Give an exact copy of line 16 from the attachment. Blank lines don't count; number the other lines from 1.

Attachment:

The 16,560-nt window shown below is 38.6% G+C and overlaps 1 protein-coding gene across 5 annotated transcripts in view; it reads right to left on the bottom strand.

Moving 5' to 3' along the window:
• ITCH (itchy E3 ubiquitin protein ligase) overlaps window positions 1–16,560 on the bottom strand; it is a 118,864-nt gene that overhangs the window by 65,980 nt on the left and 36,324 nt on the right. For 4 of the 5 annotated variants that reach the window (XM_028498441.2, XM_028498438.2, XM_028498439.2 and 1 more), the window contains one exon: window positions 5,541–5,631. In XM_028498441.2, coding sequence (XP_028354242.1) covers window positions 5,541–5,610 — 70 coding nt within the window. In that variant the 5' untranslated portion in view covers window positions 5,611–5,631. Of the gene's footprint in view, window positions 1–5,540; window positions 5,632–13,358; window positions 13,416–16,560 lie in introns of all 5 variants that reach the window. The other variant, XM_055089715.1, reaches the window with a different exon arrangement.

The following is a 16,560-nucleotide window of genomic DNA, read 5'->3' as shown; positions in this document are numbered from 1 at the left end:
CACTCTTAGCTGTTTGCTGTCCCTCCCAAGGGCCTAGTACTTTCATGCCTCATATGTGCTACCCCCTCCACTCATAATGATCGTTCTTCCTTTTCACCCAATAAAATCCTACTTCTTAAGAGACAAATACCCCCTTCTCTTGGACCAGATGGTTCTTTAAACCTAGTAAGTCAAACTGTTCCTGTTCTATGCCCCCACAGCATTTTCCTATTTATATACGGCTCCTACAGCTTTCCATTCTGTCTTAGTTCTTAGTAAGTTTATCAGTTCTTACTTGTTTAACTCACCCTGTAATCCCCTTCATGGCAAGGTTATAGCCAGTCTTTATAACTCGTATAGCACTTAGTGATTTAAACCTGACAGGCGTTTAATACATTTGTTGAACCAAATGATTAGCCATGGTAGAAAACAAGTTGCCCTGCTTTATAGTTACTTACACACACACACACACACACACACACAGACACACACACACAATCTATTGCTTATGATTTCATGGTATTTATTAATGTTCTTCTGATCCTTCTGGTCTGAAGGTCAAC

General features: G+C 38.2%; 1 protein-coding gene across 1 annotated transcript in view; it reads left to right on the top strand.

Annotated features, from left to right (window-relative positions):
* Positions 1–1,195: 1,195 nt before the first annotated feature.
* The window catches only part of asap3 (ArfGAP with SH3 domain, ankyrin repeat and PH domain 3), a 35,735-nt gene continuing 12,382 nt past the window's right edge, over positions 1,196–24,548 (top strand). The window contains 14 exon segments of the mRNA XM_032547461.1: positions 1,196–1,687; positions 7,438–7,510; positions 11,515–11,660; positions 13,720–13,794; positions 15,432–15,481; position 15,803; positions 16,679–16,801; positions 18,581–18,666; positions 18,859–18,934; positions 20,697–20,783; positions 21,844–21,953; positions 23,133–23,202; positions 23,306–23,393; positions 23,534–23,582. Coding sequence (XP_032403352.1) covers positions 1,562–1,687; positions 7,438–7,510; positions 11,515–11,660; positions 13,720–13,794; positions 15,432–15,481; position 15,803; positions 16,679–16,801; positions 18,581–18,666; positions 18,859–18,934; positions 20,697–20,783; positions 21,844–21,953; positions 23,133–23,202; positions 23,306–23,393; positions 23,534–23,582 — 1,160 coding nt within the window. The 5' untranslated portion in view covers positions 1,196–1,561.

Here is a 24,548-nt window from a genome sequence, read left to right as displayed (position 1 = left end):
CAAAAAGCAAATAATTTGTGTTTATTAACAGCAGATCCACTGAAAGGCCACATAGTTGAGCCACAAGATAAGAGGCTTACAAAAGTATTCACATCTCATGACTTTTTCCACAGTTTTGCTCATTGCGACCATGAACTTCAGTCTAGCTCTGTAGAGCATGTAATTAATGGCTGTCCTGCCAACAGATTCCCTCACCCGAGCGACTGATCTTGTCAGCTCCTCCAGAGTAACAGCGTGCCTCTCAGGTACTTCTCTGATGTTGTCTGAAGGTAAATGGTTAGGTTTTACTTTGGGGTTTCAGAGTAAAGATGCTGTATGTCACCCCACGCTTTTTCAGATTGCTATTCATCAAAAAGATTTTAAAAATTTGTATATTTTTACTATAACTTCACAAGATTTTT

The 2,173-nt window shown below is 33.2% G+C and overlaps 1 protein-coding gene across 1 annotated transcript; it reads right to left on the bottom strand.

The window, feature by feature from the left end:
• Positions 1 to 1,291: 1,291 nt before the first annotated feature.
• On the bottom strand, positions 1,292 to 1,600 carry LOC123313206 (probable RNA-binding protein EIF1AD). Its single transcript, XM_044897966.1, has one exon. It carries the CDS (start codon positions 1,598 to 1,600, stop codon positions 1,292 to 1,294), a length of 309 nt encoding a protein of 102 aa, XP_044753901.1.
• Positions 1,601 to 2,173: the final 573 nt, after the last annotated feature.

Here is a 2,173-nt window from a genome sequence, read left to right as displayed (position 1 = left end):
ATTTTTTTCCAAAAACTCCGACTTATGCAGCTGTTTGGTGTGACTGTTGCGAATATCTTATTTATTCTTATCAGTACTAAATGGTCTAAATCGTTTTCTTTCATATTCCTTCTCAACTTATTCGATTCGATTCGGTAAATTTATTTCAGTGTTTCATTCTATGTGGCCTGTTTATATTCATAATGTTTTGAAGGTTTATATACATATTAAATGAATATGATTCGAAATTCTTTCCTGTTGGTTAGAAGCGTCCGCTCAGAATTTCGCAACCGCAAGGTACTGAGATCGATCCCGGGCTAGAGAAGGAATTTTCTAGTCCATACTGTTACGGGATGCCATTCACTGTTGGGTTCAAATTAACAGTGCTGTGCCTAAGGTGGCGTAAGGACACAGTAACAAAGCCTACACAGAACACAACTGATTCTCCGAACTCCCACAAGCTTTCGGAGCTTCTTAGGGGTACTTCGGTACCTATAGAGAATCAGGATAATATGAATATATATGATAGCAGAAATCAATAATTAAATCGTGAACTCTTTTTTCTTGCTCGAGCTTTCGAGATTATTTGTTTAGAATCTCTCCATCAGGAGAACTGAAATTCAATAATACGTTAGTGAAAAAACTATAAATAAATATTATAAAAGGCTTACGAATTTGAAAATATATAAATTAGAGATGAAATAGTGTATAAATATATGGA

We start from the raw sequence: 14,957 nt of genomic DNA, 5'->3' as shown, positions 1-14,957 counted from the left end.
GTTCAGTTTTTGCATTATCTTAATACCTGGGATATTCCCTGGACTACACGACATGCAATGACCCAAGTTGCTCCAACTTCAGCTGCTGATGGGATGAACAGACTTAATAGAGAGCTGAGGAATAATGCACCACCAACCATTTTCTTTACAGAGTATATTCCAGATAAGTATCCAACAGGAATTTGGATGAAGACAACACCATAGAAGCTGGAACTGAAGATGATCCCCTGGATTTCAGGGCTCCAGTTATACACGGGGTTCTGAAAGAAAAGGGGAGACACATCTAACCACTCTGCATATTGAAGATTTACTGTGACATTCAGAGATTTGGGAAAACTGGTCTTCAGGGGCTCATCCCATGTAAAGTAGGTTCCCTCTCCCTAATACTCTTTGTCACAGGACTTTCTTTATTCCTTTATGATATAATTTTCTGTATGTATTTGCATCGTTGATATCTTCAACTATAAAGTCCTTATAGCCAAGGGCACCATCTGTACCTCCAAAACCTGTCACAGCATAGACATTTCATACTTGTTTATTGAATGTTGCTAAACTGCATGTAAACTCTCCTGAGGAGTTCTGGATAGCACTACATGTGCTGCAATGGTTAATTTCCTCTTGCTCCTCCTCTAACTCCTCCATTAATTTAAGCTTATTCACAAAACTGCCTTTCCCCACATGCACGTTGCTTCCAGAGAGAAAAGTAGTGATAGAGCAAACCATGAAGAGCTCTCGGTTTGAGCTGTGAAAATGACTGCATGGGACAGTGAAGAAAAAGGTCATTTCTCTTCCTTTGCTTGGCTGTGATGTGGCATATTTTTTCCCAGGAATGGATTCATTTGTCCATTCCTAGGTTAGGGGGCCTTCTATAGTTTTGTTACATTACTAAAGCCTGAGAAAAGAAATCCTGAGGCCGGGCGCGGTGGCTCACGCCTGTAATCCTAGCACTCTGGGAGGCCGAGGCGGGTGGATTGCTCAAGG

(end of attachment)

• Positions 1,601 to 2,173: the final 573 nt, after the last annotated feature.